All through the episode, I kept wondering who "the beautiful girls" were supposed to be. The closing shot answered that--or so it seemed: Peggy's make-up-less, unglamorous lesbian friend, Joyce, gets on an elevator on the right; Joan, Faye, and Peggy get on one on the other side. They're all pretty, made up, dressed-up in their own ways. Each represents a woman who's struggled to make it in a man's world, though are in different places: Joan has always used her sex-appeal to push herself ahead of the flock, though she's at least as smart as the other two; Faye has made, with no regrets, the choice to be a career woman and not have children. "I don't view it as a failure," she tells Don. She couldn't be more different than Betty in this regard. Between Joan and Faye stands Peggy. Peggy, who has worked to use her brains and talent to get herself where she is, foregoing Joan's sexual option, but, unlike Faye, she isn't so certain about giving up on the husband and children route. They're three similar, yet different, women. Framing them in the final picture of an episode entitled "Beautiful Girls" seems to define them--the struggling-with-their roles-white-women of the 1960s--as the beautiful ones. But, I have to wonder about what the frame leaves out. There are all those Black women who are marginalized in Peggy's story of getting ahead. Carla is mentioned several times tonight, but never seen. She was supposed to pick Sally up; she taught Sally to make French toast. She's invisible, however. Joyce is consigned to an elevator on the other side--not a beautiful girl. Finally, and I know the arguments over calling grown women "girls" hadn't really started yet, but...What about the only person on the show who really is a girl--Sally? What's going to happen to that beautiful girl?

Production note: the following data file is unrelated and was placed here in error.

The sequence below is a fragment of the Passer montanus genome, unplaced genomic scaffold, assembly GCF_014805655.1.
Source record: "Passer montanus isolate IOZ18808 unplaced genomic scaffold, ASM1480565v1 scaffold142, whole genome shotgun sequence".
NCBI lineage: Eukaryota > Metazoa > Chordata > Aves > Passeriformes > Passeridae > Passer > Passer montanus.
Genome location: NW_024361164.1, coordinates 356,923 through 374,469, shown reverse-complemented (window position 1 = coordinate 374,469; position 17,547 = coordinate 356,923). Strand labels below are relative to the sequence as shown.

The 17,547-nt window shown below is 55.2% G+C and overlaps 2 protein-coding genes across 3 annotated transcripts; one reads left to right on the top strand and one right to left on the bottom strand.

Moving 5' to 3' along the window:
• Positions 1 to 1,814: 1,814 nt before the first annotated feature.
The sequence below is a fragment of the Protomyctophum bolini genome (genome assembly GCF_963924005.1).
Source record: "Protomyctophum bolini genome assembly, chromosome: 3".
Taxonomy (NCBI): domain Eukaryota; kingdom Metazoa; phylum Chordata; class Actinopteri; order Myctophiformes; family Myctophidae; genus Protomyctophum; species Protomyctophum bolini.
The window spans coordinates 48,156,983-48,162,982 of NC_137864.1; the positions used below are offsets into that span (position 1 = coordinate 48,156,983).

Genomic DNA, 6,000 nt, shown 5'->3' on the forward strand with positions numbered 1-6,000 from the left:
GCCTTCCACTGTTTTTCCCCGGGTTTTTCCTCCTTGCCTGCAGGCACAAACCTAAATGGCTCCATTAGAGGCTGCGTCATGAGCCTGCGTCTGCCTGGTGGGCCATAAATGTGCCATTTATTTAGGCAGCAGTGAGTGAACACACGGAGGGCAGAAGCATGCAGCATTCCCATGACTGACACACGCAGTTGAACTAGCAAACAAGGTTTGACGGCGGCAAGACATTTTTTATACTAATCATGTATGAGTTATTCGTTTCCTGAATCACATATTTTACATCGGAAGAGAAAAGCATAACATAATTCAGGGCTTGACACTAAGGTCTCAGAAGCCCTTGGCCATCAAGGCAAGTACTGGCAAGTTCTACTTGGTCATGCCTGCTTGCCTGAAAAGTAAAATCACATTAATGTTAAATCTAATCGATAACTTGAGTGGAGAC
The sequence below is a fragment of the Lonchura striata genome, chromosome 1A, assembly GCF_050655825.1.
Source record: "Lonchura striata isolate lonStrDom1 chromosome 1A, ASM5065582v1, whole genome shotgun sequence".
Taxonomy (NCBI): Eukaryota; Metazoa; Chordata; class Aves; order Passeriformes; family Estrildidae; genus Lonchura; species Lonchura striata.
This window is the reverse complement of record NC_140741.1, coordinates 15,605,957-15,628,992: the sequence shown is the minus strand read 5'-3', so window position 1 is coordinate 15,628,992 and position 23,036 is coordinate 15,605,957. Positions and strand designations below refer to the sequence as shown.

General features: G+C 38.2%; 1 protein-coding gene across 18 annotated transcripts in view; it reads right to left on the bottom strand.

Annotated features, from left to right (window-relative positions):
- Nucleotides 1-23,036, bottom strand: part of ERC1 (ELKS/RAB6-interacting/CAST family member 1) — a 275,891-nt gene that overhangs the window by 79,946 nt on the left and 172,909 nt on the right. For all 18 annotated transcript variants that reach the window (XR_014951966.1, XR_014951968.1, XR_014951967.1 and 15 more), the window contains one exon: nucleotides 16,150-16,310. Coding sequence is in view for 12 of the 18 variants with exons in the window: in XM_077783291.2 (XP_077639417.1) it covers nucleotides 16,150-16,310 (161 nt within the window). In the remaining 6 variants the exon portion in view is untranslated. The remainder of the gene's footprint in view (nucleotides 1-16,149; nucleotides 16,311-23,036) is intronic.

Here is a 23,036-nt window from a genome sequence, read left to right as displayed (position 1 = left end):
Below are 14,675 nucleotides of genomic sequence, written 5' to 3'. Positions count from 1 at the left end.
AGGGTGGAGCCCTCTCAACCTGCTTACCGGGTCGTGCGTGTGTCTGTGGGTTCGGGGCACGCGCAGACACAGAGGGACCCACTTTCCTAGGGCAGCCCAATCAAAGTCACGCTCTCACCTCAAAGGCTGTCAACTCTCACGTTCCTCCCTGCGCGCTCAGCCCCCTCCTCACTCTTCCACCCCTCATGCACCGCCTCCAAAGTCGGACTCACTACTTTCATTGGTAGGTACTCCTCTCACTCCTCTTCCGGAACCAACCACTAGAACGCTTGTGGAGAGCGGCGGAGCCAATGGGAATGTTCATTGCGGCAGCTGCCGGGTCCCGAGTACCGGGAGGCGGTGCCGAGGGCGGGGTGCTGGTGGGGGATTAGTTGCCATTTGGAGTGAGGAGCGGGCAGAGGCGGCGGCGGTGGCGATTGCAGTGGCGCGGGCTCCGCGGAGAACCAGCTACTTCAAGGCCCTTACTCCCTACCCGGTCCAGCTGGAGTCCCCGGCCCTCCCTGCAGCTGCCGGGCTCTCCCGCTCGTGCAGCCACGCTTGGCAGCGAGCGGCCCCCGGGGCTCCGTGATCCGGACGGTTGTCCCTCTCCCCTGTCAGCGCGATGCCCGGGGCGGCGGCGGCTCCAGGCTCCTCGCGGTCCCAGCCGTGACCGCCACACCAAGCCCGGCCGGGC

So, what is Weiner trying to say with the title and the closing frame of the three women in the elevator? Who gets to decide who's deemed beautiful? What does it mean that Joan, Peggy, and Faye are beautiful when they're trying to struggle to make it as professionals? What about those left out of the picture? This episode doesn't hand out easy answers, just "girls"/more "beautiful" than answers.

Sunday, September 12, 2010

Let the Fun Begin

Mad Men, Season Four, Episode Eight, "The Summer Man"